Despite all these issues – all of which my fault, I should add – I do rather like this jacket. It’s very comfortable and fits pretty well, in a boxy kind of way. I’ll see if I end up wearing it after the temperature’s dropped a bit, or I will more likely treat this as a test run and make a neater one based on learning from my mistakes. Should I line with a stretch next time to avoid the issues I had? Or not line at all?

Victoria Blazer

Oh yeah, and it was only while taking photos that I realised I’d unintentionally made a jacket that perfectly matches my living room colours. Well, grey and yellow is my favourite combo.

13 thoughts on “Victoria Blazer

  1. Kathryn

    I love this Victoria! I’m also considering a knit version, I have a similar blazer from Whistles that I wear non-stop in the autumn/spring. Really like the yellow pop of colour in the lining.

  2. Jane

    Ooh very nice! I’ve got a double knit version planned for autumn so it’s good to see another one. I’m also wondering how the stretch and non stretch qualities of my main fabric and lining fabric will behave – I think I’ll just have to go for it and see! I bet you wear it tons, it’s lovely. x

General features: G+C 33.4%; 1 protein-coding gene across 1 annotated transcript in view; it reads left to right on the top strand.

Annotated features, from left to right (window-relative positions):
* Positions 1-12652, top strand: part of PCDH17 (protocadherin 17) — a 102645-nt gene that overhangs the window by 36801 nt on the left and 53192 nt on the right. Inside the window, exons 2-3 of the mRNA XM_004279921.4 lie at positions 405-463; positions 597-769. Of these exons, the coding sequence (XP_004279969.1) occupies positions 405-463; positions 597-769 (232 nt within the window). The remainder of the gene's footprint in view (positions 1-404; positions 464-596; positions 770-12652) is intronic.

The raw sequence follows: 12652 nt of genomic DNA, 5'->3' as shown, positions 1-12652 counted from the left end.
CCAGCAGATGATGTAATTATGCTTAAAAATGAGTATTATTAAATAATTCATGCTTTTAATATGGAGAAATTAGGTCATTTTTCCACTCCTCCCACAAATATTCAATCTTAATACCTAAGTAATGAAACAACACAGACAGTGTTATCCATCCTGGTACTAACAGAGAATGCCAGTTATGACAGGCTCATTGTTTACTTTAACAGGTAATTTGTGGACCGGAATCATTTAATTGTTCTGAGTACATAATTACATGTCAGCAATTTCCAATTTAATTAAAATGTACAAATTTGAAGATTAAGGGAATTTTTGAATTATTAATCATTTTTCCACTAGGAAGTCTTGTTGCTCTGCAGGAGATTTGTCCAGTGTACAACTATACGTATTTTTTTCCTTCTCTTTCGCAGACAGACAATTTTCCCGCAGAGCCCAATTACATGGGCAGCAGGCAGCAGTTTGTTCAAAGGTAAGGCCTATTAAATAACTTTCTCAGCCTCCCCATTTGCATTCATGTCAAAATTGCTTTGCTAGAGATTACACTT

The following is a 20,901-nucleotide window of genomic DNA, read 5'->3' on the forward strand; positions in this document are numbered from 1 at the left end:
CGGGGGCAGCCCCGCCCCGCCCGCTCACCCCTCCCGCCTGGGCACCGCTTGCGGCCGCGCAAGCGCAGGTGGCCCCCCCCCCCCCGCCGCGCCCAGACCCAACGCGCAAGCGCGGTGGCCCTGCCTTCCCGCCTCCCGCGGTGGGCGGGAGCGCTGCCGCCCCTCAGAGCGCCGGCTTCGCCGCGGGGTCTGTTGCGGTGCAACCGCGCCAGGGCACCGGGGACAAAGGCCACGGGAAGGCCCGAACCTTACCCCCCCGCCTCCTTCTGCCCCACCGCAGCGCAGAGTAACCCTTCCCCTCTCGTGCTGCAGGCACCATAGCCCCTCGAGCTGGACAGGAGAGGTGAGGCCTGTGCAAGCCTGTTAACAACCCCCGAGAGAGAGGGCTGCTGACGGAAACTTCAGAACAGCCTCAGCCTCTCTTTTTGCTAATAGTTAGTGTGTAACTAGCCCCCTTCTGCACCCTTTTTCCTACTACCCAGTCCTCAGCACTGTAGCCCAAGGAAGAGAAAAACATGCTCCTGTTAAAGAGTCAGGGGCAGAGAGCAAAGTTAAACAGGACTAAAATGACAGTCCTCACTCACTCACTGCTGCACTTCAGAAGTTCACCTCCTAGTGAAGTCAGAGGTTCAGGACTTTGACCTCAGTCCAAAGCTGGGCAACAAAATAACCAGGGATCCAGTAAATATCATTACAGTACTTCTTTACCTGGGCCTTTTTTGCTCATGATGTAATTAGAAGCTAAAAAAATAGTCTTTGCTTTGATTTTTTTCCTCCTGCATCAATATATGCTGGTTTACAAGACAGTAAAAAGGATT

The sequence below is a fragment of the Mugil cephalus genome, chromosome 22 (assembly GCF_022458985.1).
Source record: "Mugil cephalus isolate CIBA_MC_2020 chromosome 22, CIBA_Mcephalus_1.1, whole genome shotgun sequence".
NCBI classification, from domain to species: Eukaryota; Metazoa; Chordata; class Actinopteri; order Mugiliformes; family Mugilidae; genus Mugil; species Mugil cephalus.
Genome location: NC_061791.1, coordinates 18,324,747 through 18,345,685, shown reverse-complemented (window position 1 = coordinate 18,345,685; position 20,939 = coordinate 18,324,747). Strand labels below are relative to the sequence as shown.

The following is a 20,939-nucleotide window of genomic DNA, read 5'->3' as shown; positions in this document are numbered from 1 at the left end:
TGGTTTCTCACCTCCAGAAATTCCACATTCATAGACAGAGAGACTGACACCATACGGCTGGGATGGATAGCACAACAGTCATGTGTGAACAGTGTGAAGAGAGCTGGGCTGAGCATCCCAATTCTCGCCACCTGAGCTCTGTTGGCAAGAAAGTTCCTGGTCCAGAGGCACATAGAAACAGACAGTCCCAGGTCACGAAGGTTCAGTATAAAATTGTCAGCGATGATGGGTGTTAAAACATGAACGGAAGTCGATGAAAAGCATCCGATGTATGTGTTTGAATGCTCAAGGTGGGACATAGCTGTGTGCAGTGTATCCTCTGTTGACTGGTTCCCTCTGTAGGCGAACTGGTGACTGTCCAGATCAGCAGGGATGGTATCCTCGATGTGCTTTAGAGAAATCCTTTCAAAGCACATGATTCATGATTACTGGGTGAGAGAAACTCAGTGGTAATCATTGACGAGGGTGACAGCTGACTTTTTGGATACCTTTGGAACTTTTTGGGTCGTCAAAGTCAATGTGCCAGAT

3. Pingback: Victoria Blazer Sewalong - The round-up party! - By Hand London By Hand London

  4. Helen

    Hi! I’ve just come across your blog via By Hand London’s Victoria roundup post! I love your version! I really fancied a grey marl ponte knit version (although have yet to actually buy the pattern…) but love your mushroom version – and that mustard lining! I may have to make myself something similar! Also, not familiar with Truro fabrics so will have to take a look!

    1. Katie Post author

      Hi Helen, glad you found me! I wholeheartedly recommend a ponte knit Victoria (in particular the ponte from the Truro shop which is just gorgeous and comes in some great other colours), but watch out for when it meets the lining! I’m definitely going to try another with a stretch lining. Off to nose at your blog now :)

  5. Kate @ M is for make